Capitol Watch: Recall may be in order for burglar-senator

With the May 20 adjournment date in sight, it looked like the 2024 legislative session was going to end on time, on budget and with very little drama. But this is Minnesota, so instead we have news of a DFL state senator traveling 217 miles to burglarize the home of her stepmother. Let the circus begin!

If you haven’t heard, Senator Nicole Mitchell (DFL-Woodbury) left her house at 1:00 am and traveled three hours to Detroit Lakes to break into the home of her stepmother. She was quickly arrested for first-degree burglary (a felony), admitting to the police she “did something bad” and was “clearly not very good at this.” The police report said she was wearing all black, entered the house through a basement window, and was caught with two laptop computers in her backpack.

The next day, Mitchell used a Facebook post to deny she stole anything, claiming she was checking on a family member who suffers from Alzheimer’s and associated paranoia. Her statement on Facebook directly contradicts the police report, something that will have to be sorted out in a Becker County courthouse.

Pressure building to resign

Pressure has been building all week for Sen. Mitchell to resign. It started with Senate Republican Leader Mark Johnson (R-East Grand Forks) saying, “The complaint released by the Becker County Attorney lays out the case of a person who took extensive preparation to burglarize a family member’s home. This behavior is unbecoming of a member of the legislature and she needs to resign from the Senate immediately.” By the end of the week, even DFL Party Chair Ken Martin suggested Mitchell consider resigning, saying, “If I was in her shoes, I would probably consider resigning, of course, to focus on the legal challenges ahead…”

Over the weekend, the DFL Senate Caucus held a four-hour meeting discussing her fate and the strategy for finishing the 2024 session while holding onto their slim 34-33 majority. Senate Majority Leader Erin Murphy (DFL-St. Paul) issued a statement Sunday saying Mitchell has been relieved of her committee assignments and kicked out the of the DFL Caucus “while the case is under review both in the Senate and the courts.”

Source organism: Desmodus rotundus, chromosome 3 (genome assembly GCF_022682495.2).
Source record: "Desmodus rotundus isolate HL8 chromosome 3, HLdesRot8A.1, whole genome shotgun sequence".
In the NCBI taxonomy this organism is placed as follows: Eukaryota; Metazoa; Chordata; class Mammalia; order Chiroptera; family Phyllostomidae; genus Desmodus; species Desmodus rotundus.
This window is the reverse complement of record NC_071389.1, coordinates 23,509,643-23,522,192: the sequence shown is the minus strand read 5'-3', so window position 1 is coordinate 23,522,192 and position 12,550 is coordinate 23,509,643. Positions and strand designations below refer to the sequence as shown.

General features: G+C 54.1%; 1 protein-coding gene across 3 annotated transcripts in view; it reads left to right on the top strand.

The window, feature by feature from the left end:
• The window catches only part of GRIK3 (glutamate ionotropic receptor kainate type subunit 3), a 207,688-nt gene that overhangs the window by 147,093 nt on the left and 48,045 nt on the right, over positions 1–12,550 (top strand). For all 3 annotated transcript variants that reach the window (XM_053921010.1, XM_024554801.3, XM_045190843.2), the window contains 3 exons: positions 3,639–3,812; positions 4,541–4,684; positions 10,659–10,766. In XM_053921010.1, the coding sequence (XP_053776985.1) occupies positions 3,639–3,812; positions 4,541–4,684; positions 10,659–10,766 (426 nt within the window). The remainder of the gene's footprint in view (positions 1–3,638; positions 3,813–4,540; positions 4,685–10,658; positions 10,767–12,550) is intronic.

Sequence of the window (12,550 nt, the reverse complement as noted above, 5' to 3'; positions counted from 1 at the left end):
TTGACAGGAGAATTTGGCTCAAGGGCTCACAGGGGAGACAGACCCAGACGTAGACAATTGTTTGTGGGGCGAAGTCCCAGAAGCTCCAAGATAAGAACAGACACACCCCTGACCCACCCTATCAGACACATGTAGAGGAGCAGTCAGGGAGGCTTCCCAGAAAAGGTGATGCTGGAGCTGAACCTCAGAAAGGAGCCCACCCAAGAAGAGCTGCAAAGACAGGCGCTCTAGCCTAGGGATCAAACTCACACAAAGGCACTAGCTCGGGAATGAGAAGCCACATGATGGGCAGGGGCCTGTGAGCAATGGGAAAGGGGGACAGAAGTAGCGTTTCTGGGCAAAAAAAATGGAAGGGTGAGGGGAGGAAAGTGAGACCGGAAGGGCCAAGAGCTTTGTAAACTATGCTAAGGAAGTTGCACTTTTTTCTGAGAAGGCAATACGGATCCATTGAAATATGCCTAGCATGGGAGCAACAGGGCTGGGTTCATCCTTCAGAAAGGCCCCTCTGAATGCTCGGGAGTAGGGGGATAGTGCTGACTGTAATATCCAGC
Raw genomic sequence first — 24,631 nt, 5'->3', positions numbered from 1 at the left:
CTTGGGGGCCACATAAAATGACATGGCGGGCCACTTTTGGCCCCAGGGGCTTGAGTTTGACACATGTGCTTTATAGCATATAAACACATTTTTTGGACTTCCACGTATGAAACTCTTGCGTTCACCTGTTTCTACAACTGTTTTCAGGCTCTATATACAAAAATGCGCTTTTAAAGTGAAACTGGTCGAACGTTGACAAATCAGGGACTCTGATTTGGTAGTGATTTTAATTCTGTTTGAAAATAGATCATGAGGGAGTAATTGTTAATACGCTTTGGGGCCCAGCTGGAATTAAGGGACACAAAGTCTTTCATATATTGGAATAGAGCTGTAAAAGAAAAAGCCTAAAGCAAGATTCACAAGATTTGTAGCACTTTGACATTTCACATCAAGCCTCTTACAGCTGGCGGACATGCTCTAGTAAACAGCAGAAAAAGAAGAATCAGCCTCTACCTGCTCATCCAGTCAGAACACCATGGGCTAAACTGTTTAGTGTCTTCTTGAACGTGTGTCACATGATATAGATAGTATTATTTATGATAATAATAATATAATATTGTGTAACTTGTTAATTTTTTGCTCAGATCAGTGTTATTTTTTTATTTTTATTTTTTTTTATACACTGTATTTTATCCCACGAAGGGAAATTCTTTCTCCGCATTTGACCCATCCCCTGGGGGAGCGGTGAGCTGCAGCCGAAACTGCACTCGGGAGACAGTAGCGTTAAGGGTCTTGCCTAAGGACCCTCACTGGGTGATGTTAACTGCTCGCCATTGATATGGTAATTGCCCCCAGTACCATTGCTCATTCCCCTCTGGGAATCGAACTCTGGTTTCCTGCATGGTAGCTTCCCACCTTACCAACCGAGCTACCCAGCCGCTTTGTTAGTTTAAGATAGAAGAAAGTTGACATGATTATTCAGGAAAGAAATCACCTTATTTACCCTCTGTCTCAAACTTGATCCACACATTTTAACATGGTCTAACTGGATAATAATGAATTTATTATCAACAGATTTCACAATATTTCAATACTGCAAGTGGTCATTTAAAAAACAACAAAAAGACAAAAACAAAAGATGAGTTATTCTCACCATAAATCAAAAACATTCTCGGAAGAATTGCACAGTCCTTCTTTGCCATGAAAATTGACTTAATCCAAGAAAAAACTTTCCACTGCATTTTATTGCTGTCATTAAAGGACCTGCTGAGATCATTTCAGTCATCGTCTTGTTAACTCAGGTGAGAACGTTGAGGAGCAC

The state party chair and the DFL caucus distancing themselves from Mitchell is a sure sign her story is not strong enough to defend, even for the most partisan allies, even with the Senate majority on the line.

American Experiment supporters sent a few thousand emails to their senators over the weekend urging them to hold Mitchell accountable and pause any voting on the floor until more is known about the burglary. If you haven’t yet weighed in with your senator (or Sen. Mitchell) click here.

The key issue is the status of bills passing through the Senate by a one-vote margin with Mitchell providing the deciding vote while facing charges for felony burglary. Right now, she has a preliminary Ethics Committee hearing on May 7, 2024, and a first court appearance in Becker County on June 10, 2024. The session will be over before either process is complete.

At this point, it’s hard to see a path where Mitchell remains in the Senate.

From the archives

This is not the first time a legislator has been arrested for a serious crime during session. In March 2000, I was a young legislative staffer for Speaker of the House Steve Sviggum when a page approached me during session saying the Isanti County Sheriff was here to arrest Rep. Jim Rostberg. I quietly escorted Rostberg to the alcove of the House and watched the deputies lead him down the back stairs and out of the Capitol. Rostberg was arrested for second-degree criminal sexual conduct.